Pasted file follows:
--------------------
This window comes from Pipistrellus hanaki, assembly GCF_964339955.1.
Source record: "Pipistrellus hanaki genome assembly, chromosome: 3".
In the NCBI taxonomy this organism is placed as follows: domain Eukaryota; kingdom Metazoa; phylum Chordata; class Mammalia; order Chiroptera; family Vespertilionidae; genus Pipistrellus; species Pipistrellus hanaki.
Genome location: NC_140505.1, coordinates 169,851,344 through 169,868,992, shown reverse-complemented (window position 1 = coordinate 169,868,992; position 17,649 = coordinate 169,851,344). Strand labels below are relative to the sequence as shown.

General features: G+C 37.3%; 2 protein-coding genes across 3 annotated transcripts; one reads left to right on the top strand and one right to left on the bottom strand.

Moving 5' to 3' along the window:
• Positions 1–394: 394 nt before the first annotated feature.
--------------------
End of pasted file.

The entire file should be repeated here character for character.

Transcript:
This window comes from Pipistrellus hanaki, assembly GCF_964339955.1.
Source record: "Pipistrellus hanaki genome assembly, chromosome: 3".
In the NCBI taxonomy this organism is placed as follows: domain Eukaryota; kingdom Metazoa; phylum Chordata; class Mammalia; order Chiroptera; family Vespertilionidae; genus Pipistrellus; species Pipistrellus hanaki.
Genome location: NC_140505.1, coordinates 169,851,344 through 169,868,992, shown reverse-complemented (window position 1 = coordinate 169,868,992; position 17,649 = coordinate 169,851,344). Strand labels below are relative to the sequence as shown.

General features: G+C 37.3%; 2 protein-coding genes across 3 annotated transcripts; one reads left to right on the top strand and one right to left on the bottom strand.

Moving 5' to 3' along the window:
• Positions 1–394: 394 nt before the first annotated feature.